Wednesday was art class day, and I really should have stayed home. Not because I did bad work, which was surprising as I’d hurt my back and felt very under par. But, since I had been enjoying the classes so much, I headed down to the ferry at 9am. It was on time, which meant I could easily make the early bus from the waterfront up to the art school. That bus never came, and I arrived late to class. The studio door was shut and a notice said KNOCK BEFORE ENTERING. My tutor greeted me grumpily, and then, I needed his help to erect the large easel (grovel, grovel). It took me ages, to collect paper, peg it to the board, and get out my drawing gear, which meant there were just a few seconds left to sketch the first pose. “Try and capture the model’s emotion,” the tutor said. I think I captured my own splendidly.
I used willow charcoal stick here.
More from Life class. This time our model was in costume, a là Charlie Chaplin: black top, pants, a boater and long cane. Her point of difference were blue socks and Doc Marten shoes. We didn’t use willow charcoal to start this time, although we were to sketch on A1 sheets of newsprint as usual. A 6B or softer was the order of the day, and contour was the expectation. I loved the way the model had a good sense of her body and how to place it. She stood for the first half of the class, and we began with short poses. The idea with the first sketch was to try and keep the pencil on the paper and make as few lines as possible to form the figure. Our tutor is keen on putting pressure on the lead, so the line is as dark as we can produce. My instincts are for a softer line, but I was keen to try something different.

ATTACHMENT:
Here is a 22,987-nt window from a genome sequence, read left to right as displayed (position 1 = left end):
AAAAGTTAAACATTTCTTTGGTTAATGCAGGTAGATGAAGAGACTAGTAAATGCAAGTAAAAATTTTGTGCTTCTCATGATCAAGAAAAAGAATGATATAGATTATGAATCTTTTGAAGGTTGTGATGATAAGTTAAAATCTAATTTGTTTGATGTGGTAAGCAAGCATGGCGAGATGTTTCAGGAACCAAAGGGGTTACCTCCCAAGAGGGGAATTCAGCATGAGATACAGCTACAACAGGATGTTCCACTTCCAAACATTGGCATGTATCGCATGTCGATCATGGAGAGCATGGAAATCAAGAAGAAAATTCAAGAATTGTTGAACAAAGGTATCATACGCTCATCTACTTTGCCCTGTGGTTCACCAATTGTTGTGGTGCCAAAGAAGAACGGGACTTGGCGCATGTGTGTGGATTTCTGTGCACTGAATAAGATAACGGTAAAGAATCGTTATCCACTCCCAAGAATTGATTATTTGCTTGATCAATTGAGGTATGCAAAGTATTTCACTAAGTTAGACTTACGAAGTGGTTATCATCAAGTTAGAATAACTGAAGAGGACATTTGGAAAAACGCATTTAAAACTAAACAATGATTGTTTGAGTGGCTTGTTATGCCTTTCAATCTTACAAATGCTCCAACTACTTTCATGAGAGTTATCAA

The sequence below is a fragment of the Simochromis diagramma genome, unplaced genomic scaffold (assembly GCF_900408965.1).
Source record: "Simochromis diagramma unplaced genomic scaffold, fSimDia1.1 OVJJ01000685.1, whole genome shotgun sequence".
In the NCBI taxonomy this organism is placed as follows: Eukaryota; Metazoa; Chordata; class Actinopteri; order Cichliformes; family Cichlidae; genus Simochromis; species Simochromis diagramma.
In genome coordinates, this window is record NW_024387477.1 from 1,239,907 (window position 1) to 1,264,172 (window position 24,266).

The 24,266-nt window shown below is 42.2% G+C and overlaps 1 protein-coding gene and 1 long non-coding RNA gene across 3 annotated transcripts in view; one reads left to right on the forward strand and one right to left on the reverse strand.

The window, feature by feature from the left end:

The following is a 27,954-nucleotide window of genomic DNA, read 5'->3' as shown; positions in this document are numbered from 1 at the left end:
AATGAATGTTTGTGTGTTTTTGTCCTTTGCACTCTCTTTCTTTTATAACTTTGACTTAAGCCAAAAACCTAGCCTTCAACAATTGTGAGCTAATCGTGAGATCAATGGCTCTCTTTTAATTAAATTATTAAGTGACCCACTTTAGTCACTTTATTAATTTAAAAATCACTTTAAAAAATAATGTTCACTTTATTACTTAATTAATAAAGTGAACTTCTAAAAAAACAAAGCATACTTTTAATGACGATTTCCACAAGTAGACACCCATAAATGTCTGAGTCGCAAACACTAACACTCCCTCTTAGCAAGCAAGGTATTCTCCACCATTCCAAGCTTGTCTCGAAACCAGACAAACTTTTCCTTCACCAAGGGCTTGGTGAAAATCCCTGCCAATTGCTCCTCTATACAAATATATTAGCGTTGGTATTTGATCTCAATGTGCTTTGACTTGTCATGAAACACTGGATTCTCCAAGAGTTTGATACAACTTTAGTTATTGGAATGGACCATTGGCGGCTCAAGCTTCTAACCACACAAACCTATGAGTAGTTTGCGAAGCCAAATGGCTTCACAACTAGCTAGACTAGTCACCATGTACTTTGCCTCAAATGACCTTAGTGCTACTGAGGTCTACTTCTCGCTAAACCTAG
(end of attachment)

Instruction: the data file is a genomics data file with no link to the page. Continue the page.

This week, the group were asked to focus on line rather than form for the quick sketches. I was working on A1 newsprint, pinned to board on a painting easel. This was a rather different approach from the previous class, where I sat straddled on a wooden artist’s Donkey. In that situation I could rest my arm when I chose. With all the poses for this week’s work, I was standing, using the arm and fingers stretched and moving the mediums quickly on the page. The first sketch is in the middle, superimposed by the blue pastel sketch, and last, the pencil sketch of the seated model. We did several more quick poses, using charcoal until the break.